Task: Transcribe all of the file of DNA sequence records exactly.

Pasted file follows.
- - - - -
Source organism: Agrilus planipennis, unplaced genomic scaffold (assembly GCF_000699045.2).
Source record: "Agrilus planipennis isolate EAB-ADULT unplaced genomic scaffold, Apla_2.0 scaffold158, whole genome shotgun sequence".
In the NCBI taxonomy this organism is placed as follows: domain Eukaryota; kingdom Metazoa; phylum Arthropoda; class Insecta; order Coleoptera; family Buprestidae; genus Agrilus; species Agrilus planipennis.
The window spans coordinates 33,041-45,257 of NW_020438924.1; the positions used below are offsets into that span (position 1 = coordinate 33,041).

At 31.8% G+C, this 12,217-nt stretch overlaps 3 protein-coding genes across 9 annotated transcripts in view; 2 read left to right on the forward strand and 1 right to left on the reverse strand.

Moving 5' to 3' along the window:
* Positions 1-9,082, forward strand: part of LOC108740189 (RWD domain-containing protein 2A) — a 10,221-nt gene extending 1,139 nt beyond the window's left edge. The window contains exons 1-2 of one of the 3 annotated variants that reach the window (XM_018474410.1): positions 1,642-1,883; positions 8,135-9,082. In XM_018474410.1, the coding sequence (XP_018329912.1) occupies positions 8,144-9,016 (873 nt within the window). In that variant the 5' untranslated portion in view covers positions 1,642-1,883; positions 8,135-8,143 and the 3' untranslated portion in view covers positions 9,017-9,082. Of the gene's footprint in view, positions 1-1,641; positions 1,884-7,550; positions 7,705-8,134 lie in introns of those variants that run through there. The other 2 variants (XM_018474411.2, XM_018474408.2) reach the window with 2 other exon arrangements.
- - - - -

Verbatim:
Source organism: Agrilus planipennis, unplaced genomic scaffold (assembly GCF_000699045.2).
Source record: "Agrilus planipennis isolate EAB-ADULT unplaced genomic scaffold, Apla_2.0 scaffold158, whole genome shotgun sequence".
In the NCBI taxonomy this organism is placed as follows: domain Eukaryota; kingdom Metazoa; phylum Arthropoda; class Insecta; order Coleoptera; family Buprestidae; genus Agrilus; species Agrilus planipennis.
The window spans coordinates 33,041-45,257 of NW_020438924.1; the positions used below are offsets into that span (position 1 = coordinate 33,041).

At 31.8% G+C, this 12,217-nt stretch overlaps 3 protein-coding genes across 9 annotated transcripts in view; 2 read left to right on the forward strand and 1 right to left on the reverse strand.

Moving 5' to 3' along the window:
* Positions 1-9,082, forward strand: part of LOC108740189 (RWD domain-containing protein 2A) — a 10,221-nt gene extending 1,139 nt beyond the window's left edge. The window contains exons 1-2 of one of the 3 annotated variants that reach the window (XM_018474410.1): positions 1,642-1,883; positions 8,135-9,082. In XM_018474410.1, the coding sequence (XP_018329912.1) occupies positions 8,144-9,016 (873 nt within the window). In that variant the 5' untranslated portion in view covers positions 1,642-1,883; positions 8,135-8,143 and the 3' untranslated portion in view covers positions 9,017-9,082. Of the gene's footprint in view, positions 1-1,641; positions 1,884-7,550; positions 7,705-8,134 lie in introns of those variants that run through there. The other 2 variants (XM_018474411.2, XM_018474408.2) reach the window with 2 other exon arrangements.